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Andrew Koenig

Dr. Dobb's Bloggers

Testing Behavior, Not Just Results

December 19, 2013

When you were a student, did you ever lose partial credit for an exam question that you answered correctly because you did so for the wrong reason? Or because you didn't show your work? Hold that thought.

Last week, I noted that if you're trying to verify a program's average performance, no single test will establish either that the program is performing as it should or that it is not doing so. For example, Quicksort, the algorithm that I used for last week's example, usually runs in O(n log n) time, but it might be as slow as O(n2). If a single test shows that it is running in O(n2) time, is the slowness a bug or a coincidence?

Similar reasoning applies to multiple tests. Although repeated tests can make one more confident that the program's performance is as it should be, but certainty is never completely attained; it is merely approached. How, then, does one verify that such a program is behaving properly? One way is to examine not only what results the program produces but also the steps that it performs along the way. In the case of Quicksort, for example, detailed examination might be able to verify that that the program actually implements the Quicksort algorithm, not just that it produces correctly sorted results and usually runs in the amount of time one would expect.

In the case of Quicksort, it's not terribly difficult to determine whether the algorithm is doing what it should — provided that one can put monitoring code inside the implementation itself. Quicksort involves three steps:

  1. Choose a pivot element.
  2. Rearrange the elements of the sequence so that all elements that are less than the pivot precede all elements that are equal to the pivot, which in turn precede all elements greater than the pivot.
  3. Recursively sort the two subsequences that are unequal to the pivot.

Each of these steps is easy to verify — so long as what the program does to carry out these steps is visible to the test code in the first place. Such verification might use a special "test version" of the Quicksort code, which would describe (i.e., write onto a log file) what it was doing as it went along. This version might start by reporting the position of each element in its input sequence, then identifying which element it chose as the pivot. It might continue by reporting each pair of elements that it swaps, and then, for verification, how the elements had been rearranged at the end of step (2).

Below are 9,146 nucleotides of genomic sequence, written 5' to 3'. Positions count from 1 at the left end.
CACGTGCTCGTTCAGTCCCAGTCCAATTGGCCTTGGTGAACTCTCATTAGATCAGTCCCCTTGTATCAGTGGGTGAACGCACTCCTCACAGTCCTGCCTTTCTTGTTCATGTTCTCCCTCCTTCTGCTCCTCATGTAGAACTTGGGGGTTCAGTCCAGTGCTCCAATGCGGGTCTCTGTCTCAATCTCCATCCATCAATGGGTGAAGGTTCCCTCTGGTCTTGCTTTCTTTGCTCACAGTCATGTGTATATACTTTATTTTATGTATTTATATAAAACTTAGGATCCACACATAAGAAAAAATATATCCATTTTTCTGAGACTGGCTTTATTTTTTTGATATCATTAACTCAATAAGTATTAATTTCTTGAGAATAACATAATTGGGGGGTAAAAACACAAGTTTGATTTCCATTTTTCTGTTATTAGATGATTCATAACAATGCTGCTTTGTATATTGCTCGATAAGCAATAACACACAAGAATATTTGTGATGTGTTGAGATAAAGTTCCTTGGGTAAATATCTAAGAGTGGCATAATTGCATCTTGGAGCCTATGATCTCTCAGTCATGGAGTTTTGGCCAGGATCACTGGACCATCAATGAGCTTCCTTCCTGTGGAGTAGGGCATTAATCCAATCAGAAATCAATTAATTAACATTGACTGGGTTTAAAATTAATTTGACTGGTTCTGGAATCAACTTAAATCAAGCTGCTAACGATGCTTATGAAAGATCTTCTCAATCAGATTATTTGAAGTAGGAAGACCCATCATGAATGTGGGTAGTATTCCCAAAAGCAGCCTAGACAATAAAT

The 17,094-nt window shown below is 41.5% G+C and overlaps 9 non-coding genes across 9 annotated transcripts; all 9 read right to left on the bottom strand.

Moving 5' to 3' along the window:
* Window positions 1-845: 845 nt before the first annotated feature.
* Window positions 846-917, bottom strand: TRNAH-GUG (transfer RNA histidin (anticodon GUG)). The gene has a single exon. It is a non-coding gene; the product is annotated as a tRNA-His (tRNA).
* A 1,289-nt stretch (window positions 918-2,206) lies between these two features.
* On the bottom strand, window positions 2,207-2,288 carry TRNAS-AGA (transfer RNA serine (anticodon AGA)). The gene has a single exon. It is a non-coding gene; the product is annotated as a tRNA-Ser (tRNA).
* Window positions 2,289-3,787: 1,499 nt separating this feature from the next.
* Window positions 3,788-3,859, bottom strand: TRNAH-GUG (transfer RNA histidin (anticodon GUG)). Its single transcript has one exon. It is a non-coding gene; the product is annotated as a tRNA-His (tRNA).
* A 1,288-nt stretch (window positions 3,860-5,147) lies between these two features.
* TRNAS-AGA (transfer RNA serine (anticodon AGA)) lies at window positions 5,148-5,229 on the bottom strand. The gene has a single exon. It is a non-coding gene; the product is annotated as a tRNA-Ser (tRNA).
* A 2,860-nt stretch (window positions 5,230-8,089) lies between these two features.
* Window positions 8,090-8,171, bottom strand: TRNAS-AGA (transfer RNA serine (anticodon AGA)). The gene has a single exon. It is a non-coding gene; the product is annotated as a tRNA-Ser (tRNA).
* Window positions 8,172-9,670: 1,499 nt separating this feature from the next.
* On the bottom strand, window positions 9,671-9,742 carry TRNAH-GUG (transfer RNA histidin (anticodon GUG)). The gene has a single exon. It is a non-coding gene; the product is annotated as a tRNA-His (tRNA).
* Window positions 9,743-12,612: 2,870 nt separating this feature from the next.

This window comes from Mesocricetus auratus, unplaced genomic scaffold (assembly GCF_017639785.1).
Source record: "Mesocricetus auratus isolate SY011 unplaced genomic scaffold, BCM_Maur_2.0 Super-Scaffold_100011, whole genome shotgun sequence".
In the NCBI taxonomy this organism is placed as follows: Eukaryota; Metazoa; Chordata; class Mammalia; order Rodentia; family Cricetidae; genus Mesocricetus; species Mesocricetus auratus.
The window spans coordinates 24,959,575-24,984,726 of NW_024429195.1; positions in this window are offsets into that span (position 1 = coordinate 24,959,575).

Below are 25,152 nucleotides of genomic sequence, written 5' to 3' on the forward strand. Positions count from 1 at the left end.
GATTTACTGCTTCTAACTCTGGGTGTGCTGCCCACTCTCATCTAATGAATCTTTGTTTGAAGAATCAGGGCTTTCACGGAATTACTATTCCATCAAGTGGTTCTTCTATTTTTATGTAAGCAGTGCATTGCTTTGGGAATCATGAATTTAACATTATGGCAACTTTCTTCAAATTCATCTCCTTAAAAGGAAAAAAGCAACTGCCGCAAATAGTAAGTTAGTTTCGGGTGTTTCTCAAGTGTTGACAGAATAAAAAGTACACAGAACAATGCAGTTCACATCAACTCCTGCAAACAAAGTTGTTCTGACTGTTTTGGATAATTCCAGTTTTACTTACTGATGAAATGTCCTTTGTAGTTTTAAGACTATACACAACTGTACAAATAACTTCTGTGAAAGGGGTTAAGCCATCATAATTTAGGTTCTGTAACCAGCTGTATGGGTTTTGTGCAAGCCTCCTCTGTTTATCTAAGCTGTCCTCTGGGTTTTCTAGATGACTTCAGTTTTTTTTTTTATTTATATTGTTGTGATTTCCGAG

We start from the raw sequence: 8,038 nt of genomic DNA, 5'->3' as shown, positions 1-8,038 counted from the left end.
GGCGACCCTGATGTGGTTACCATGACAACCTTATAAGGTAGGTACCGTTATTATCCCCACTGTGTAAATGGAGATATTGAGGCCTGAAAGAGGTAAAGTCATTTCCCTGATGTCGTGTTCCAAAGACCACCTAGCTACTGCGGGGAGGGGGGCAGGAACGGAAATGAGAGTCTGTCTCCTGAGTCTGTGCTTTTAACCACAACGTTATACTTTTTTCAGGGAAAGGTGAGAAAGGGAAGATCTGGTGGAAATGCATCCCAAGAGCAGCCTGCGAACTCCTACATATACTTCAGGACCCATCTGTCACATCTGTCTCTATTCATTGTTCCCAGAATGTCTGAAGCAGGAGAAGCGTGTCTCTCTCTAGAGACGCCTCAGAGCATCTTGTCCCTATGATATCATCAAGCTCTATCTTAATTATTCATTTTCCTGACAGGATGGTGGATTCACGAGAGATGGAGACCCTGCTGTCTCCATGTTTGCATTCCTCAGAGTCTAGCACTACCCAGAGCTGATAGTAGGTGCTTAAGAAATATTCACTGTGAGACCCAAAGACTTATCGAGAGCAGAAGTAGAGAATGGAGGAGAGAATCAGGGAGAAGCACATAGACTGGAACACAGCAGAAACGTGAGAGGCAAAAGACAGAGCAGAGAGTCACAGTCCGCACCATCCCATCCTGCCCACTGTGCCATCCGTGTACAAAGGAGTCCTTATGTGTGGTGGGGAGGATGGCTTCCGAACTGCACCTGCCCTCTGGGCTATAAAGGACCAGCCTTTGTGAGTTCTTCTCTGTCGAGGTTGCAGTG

The result of running Quicksort instrumented in this way would be a file that traces all of the operations that the Quicksort program performs. The test program might then take actions such as verifying that the elements being swapped were actually part of the sequence, that after the swaps were finished, the sequence met the ordering requirements outlined in (2), and that the reordering was followed by the appropriate recursive calls.

This kind of verification is similar to the idea of asking students to show their work on an exam. For Quicksort, and many other programs, it is not enough for a tester to verify that the program produces the right answer; it is also important that it do so in the right way and for the right reason.

Testing a program by instrumenting it and looking at the resulting log is often called "white-box testing," as opposed to "black-box testing," which looks only at a program's documented behavior. White-box testing is an essential tool in a number of contexts. We have just seen one such context: verifying indirectly that a program's performance will be reasonable by verifying directly that it uses an algorithm known to have reasonable performance. However, this context is far from the only one.

For example, programs often use resources while they are running and release those resources when they are finished. Memory leaks are an obvious example of failing to release resources when needed, but memory is not the only resource that must be managed in this way. If you look only at a program's overt behavior, you may not be able to know with confidence whether or not the program is leaking memory. For that matter, the operating system may not even report memory usage accurately. Nevertheless, for testing purposes, one might instrument such a program by logging every time the program allocates or frees a resource. One might then run a program that examines the log files to ensure that every resource that is allocated is also freed — exactly once.

White-box testing is hardly a new idea. In fact, one form of white-box testing has been around since the earliest days of computing, namely parity checking. Although many small computers these days do not include parity checking, it was an essential tool in earlier computers because memory and processors were much less reliable than they are today. Even arithmetic units often did parity checking on their computations, analogously to how one might use casting out nines to verify a hand computation. If every memory operation and every computation carries a small amount of extra information that acts like a simplified model of the data or computation, then hardware failures become much easier to detect. In effect, a parity bit is a rough way of tracking what is supposed to happen during a computation. If the parity check is correct, that does not prove that the computation itself is correct; but a parity-check failure proves that something is broken.

There is (at least) one other context in which white-box testing is important, and that is in making sure that a program does not attempt any undefined operations — especially not operations that rely on dangling pointers or out-of-range indices. Next week I'll talk about why these kinds of operations are so important to detect and prevent, and how white-box testing can help in doing so.

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